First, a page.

EMB1B: Reading environmental data with a Bosch integrated sensor

We will read environmental data using a BME 280 sensor in this scenario. It is one of the most popular sensors in weather stations. It integrates a single chip's digital thermometer, hygrometer (air humidity), and air pressure meter. This sensor is located inside the yellow pressure chamber, under the fan in our laboratory nodes.
The sensor communicates with the microcontroller using I2C. In all our laboratory nodes, it uses the I2C bus on GPIOs 5 (SDA) and 4 (SCL) and is visible under the I2C address 0x76.
This scenario can be run stand-alone to read weather data in the laboratory nodes' room. Still, it is also complementary to the scenario EMB1A EMB1A: Controlling a FAN with PWM and may enable you to monitor the results of the fan operation that should induct changes in the air pressure.


The static temperature, humidity and air pressure values can be read using a dedicated library:

  lib_deps = adafruit/Adafruit BME280 Library@^2.2.2

To observe air pressure changes over a short time, it is necessary to implement fan PWM control as described in the EMB1A: Controlling a FAN with PWM.
Sensor readings can be sent over the network or presented on one of the node's displays (e.g. LCD), so understanding how to handle at least one of the displays is essential:

To implement monitoring of the air pressure changes, understanding how to control a fan with PWM is necessary:

Technical documentation for the BME 280 sensor is available here:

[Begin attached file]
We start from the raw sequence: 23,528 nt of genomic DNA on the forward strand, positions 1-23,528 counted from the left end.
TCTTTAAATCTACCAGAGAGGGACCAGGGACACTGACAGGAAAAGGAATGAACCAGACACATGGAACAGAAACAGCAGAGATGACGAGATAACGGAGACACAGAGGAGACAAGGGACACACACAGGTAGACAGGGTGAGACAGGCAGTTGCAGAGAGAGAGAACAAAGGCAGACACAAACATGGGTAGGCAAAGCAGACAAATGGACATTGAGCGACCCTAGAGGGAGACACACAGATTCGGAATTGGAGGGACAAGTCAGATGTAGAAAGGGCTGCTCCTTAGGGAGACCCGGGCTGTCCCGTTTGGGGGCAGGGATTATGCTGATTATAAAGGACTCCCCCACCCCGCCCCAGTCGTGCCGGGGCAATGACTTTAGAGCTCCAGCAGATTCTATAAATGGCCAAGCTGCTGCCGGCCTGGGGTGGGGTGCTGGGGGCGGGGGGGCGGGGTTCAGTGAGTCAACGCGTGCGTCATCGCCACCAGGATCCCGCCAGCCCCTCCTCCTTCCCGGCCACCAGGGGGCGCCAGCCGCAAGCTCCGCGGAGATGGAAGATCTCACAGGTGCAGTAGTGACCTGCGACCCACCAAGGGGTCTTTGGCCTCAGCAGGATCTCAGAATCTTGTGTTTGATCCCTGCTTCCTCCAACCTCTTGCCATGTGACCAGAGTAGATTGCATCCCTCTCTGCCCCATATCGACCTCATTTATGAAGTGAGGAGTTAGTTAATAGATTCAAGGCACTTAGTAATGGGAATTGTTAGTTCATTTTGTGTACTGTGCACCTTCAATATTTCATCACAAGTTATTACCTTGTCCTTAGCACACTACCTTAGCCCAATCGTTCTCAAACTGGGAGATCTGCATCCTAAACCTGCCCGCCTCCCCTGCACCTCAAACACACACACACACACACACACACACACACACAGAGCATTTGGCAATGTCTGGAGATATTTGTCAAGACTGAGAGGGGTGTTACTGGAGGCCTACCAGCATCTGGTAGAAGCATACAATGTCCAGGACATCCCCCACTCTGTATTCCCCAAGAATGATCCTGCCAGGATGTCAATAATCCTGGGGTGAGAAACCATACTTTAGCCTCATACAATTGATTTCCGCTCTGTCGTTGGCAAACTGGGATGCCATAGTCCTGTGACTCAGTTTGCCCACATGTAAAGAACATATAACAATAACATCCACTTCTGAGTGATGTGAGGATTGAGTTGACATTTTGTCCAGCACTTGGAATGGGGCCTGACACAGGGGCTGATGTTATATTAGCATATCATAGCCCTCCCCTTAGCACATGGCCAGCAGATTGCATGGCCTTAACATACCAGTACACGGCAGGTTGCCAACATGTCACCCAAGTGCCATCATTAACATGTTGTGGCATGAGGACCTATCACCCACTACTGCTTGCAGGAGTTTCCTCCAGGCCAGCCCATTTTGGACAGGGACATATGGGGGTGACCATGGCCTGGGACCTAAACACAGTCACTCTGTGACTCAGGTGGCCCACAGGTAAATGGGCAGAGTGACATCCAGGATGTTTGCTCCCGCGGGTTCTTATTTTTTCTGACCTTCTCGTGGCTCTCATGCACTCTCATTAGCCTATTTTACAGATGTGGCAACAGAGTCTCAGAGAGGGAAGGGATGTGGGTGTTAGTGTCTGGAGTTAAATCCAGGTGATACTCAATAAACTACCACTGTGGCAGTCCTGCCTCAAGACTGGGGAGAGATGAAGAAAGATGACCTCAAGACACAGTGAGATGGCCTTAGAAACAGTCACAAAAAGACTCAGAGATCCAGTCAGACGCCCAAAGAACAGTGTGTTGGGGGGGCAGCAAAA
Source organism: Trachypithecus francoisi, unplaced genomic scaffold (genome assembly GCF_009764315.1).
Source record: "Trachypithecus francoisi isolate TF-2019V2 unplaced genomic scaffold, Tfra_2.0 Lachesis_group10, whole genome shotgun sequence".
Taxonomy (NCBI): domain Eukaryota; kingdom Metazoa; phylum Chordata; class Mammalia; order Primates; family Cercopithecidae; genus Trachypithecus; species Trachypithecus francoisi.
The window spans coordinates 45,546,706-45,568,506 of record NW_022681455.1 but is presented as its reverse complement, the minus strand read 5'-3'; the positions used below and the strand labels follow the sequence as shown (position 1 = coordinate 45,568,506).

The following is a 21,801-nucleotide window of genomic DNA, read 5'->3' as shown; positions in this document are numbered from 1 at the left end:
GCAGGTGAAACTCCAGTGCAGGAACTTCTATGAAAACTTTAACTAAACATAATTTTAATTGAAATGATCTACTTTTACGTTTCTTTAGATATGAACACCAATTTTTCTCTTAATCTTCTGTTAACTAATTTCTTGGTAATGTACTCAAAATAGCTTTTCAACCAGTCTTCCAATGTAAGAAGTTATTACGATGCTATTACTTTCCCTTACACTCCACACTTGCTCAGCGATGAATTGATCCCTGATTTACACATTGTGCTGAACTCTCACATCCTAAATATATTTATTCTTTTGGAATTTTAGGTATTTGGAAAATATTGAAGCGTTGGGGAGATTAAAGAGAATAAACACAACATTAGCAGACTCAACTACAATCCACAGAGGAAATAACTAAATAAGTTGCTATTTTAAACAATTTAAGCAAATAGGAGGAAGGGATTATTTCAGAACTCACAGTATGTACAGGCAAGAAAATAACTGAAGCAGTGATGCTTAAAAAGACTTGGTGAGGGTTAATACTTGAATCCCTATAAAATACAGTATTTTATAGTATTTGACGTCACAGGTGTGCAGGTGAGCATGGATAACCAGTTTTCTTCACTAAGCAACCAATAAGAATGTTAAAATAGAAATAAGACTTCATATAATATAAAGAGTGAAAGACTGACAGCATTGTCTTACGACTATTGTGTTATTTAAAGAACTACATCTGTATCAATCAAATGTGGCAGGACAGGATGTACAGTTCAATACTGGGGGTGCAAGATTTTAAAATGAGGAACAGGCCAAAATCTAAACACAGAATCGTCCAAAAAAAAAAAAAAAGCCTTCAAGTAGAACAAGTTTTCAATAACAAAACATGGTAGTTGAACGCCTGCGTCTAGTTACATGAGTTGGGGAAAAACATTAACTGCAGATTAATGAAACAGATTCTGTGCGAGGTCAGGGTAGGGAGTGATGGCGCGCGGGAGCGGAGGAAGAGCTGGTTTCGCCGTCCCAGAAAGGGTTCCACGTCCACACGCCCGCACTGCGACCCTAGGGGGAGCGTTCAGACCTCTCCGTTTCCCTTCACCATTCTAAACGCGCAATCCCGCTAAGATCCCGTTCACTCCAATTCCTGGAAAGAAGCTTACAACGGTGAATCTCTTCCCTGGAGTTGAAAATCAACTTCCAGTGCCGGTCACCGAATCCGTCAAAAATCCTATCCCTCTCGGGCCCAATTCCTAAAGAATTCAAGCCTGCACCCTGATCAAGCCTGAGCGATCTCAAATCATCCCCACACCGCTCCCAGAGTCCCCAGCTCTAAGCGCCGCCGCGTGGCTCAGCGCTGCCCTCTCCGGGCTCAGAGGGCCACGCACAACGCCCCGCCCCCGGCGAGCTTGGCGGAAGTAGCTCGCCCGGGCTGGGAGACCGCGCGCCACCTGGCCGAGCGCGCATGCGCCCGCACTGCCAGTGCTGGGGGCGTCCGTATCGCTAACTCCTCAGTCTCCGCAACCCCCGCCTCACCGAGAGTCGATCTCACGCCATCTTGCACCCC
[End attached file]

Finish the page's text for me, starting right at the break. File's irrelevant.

Besides BME 280, there is another sensor in the Bosch family: BMP 280. The former one does not measure humidity, just temperature and air pressure.

Suggested Readings and Knowledge Resources

Hands-on Lab Scenario

In this scenario, we only focus on reading the sensor. Information on how to display measurements is part of other scenarios that you should refer to to create a fully functional solution (see links above).

Task to be implemented

Present the current temperature, air pressure, and humidity on any display (e.g. LCD). Remember to add units (C, %Rh, hPa).


For statical measurements, ensure the fan is stopped. Note that the fan tends to spin up on itself (explained in EMB1A) when the GPIO controlling the fan is not configured, so it is better to ensure it is set to output and low (0) to keep the fan stopped. Refer to the EMB1A: Controlling a FAN with PWM for details on controlling the fan.


The steps below present only interaction with the sensor. Those steps should be supplied to present the data (or send it over the network) using other scenarios accordingly, and also with a scenario EMB1A presenting no instructions on controlling the fan that can change the air pressure in the yellow pressure chamber.

Step 1

Include a BME 280 control library:

#include <Adafruit_BME280.h>

Step 2

Declare BME's address, sensor controller class and variables to store readings:

static const int BME280_addr = 0x76; //I2C address
static bool isBMEOk = false;
static float temperature;
static float pressure;
static float humidity;